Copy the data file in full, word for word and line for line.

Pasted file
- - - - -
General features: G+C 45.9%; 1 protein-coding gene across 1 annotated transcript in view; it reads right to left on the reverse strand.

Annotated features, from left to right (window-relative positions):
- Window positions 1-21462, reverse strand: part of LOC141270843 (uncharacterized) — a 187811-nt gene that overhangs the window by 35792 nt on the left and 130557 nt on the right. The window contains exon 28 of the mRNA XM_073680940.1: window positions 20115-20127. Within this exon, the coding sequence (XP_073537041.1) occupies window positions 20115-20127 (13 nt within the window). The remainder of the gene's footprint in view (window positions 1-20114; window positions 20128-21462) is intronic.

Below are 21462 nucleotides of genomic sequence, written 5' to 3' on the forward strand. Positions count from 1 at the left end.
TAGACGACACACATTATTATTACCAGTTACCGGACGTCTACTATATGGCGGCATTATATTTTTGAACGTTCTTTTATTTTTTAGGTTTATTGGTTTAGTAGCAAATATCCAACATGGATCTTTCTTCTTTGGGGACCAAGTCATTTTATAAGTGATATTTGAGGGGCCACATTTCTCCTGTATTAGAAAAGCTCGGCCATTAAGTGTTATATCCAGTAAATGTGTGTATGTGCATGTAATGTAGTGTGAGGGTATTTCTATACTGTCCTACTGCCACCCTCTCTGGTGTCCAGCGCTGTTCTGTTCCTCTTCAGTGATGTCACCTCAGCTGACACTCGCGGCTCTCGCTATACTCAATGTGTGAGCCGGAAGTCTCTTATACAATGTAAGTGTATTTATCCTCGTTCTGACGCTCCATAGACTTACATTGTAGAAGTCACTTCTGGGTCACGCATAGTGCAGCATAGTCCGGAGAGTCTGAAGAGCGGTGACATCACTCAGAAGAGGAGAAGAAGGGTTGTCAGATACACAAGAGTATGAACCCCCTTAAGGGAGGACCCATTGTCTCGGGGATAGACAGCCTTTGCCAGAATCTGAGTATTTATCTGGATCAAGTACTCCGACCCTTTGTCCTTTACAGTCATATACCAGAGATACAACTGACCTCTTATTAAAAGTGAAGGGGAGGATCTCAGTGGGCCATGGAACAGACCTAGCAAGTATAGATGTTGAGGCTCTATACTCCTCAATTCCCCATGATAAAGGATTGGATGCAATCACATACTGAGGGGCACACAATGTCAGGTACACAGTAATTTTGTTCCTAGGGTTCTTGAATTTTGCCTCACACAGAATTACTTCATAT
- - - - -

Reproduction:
General features: G+C 45.9%; 1 protein-coding gene across 1 annotated transcript in view; it reads right to left on the reverse strand.

Annotated features, from left to right (window-relative positions):
- Window positions 1-21462, reverse strand: part of LOC141270843 (uncharacterized) — a 187811-nt gene that overhangs the window by 35792 nt on the left and 130557 nt on the right. The window contains exon 28 of the mRNA XM_073680940.1: window positions 20115-20127. Within this exon, the coding sequence (XP_073537041.1) occupies window positions 20115-20127 (13 nt within the window). The remainder of the gene's footprint in view (window positions 1-20114; window positions 20128-21462) is intronic.

Below are 21462 nucleotides of genomic sequence, written 5' to 3' on the forward strand. Positions count from 1 at the left end.
TAGACGACACACATTATTATTACCAGTTACCGGACGTCTACTATATGGCGGCATTATATTTTTGAACGTTCTTTTATTTTTTAGGTTTATTGGTTTAGTAGCAAATATCCAACATGGATCTTTCTTCTTTGGGGACCAAGTCATTTTATAAGTGATATTTGAGGGGCCACATTTCTCCTGTATTAGAAAAGCTCGGCCATTAAGTGTTATATCCAGTAAATGTGTGTATGTGCATGTAATGTAGTGTGAGGGTATTTCTATACTGTCCTACTGCCACCCTCTCTGGTGTCCAGCGCTGTTCTGTTCCTCTTCAGTGATGTCACCTCAGCTGACACTCGCGGCTCTCGCTATACTCAATGTGTGAGCCGGAAGTCTCTTATACAATGTAAGTGTATTTATCCTCGTTCTGACGCTCCATAGACTTACATTGTAGAAGTCACTTCTGGGTCACGCATAGTGCAGCATAGTCCGGAGAGTCTGAAGAGCGGTGACATCACTCAGAAGAGGAGAAGAAGGGTTGTCAGATACACAAGAGTATGAACCCCCTTAAGGGAGGACCCATTGTCTCGGGGATAGACAGCCTTTGCCAGAATCTGAGTATTTATCTGGATCAAGTACTCCGACCCTTTGTCCTTTACAGTCATATACCAGAGATACAACTGACCTCTTATTAAAAGTGAAGGGGAGGATCTCAGTGGGCCATGGAACAGACCTAGCAAGTATAGATGTTGAGGCTCTATACTCCTCAATTCCCCATGATAAAGGATTGGATGCAATCACATACTGAGGGGCACACAATGTCAGGTACACAGTAATTTTGTTCCTAGGGTTCTTGAATTTTGCCTCACACAGAATTACTTCATAT